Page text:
Last weekend, I discovered TopShop, the clothing retailer that recently invaded New York City.
Prior to my inaugural visit, I had never heard of the store. Opening its first US store last month, TopShop had the entire city anticipating its arrival. The store opening on 4/2 in SoHo was a spectacle, with giddy shoppers queuing around several blocks. Twice. Why? I hear the same message from everyone: “I Love TopShop.”
So what’s the deal with this store; why is it so popular? When I walked in, it seemed like any other retailer, except that the sprawling 4-floor building was crammed with frantic women carrying arm-fulls of garments and a 45-minute wait to enter. The prices are contrary to any marketing framework–they have $15 t-shirts and $800 dresses on adjacent racks.
TopShop, on the surface, is just another high-turnover retailer like H&M and Zara. As one that does not follow the fashion scene, the pervasive love for the brand escaped me. But after some research, here’s what I learned:
TopShop is an established UK-based retailer, founded in 1964. In the 1990s, the mainstream considered it unfashionable, cleverly labeled “FlopShop.” But it recently turned business around, even hitting profitability in 2008 when almost every retailer was in the red.
It’s run by Sir Philip Green (recently knighted), a retail mogul that owns several other clothing businesses. Like H&M and Zara, TopShop operates on an incredibly fast product cycle. New products are designed, manufactured, and shipped every week (Imagine Apple doing the same–creating a new laptop every week!). This high-turnover allows TopShop to stay on the cutting edge of fashion, where trends emerge weekly, not seasonally.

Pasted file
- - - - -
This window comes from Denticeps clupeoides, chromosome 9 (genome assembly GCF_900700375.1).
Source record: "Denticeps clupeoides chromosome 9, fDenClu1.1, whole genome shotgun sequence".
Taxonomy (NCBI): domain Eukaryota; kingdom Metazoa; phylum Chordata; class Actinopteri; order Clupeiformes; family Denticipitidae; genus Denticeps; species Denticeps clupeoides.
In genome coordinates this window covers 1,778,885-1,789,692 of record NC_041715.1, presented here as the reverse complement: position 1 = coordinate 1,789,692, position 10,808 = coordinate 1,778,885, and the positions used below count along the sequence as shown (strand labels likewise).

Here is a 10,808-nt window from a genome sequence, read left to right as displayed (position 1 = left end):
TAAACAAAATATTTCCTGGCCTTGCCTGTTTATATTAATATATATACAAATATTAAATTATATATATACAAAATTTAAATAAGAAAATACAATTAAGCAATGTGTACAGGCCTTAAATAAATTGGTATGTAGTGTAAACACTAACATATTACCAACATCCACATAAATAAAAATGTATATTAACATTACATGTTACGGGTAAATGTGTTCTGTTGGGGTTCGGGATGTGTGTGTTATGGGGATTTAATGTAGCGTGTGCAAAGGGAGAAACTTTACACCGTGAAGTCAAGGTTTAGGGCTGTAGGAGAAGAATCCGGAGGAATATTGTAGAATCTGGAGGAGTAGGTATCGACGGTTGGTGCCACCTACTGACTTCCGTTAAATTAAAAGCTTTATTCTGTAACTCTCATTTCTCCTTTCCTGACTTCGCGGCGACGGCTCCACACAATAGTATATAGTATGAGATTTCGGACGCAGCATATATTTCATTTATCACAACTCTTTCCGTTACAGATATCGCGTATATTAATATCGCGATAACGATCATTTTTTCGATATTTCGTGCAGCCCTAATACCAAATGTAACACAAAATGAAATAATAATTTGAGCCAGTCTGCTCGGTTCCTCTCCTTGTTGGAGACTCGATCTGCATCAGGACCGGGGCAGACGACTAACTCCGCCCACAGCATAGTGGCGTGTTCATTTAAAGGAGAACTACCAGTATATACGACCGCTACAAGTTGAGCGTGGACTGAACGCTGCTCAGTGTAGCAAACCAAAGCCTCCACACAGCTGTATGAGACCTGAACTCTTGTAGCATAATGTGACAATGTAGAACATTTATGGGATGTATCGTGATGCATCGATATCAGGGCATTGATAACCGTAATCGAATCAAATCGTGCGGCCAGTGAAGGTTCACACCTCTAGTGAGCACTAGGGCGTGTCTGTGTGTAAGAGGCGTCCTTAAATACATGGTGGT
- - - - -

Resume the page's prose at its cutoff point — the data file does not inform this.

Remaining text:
By stocking both $15 and $800 items, stores are packed with a spectrum of fashionistas, ranging from tweens to pregnant mothers (yes, they have a maternity line). Most clothing retailers segment and target by age group, but TopShop seems to focus solely on intelligent, savvy bargain-hunters. The $800 dress is still a fraction of the cost for the real thing. They openly copy major designers who would charge $8,000 for the same dress, and TopShop may even bring to market faster, starting the manufacturing process right after it debuted on the runway in Paris. This copy/innovation amounts to 7,000 lines every season.
Sexy Brand + Brilliant Marketing = Emotional Devotion
But what is unique about TopShop from H&M and Zara? I believe that this is where TopShop’s brand and marketing are critical to driving loyalty.
Even though TopShop manufactures new lines weekly, runs are intentionally reduced, creating a “‘dynamic of desperation’ that has customers feverishly zooming in on sought-after items.” And every week, they send 300 limited pieces of clothing to TopShop’s flagship store to make them “desirably rare.” In short, there’s some good marketing going on: manufacturing scarcity, prestige, and exclusivity via the availability of product. The in-store experience is also Disney-esque. The NYC store has a hair-salon, DJ booth, weekly parties, and style consultants.
But how did TopShop create such awareness and loyalty that customers would line-up and circle blocks before it even opened its doors? From my perspective, it’s nothing special–just time-tested tactics. Before the NYC store opening, a van canvassed the city, handing out gift cards and bags. It created such a buzz that bloggers tracked van sightings. TopShop also plastered the city with billboards and advertisements–manufacturing brand awareness. And they threw a fancy party with celebrities on the eve of the store’s opening (it’s old-school, but hey–it worked). It all culminated into press coverage and live blogging of the NYC store opening.
In short, TopShop created consumer devotion that parallels Apple and Harley-Davidson fanatics. Combine unique manufacturing and scarcity marketing to a trendy industry like fashion, and you get obnoxious brand loyalists. How often do you see statements like this about brands (even the popular ones)? “I love you, Topshop, and I thank God each day for the love that has bound my heart and life in the fellowship of dressing-up. I will love, honor, cherish and visit you always.”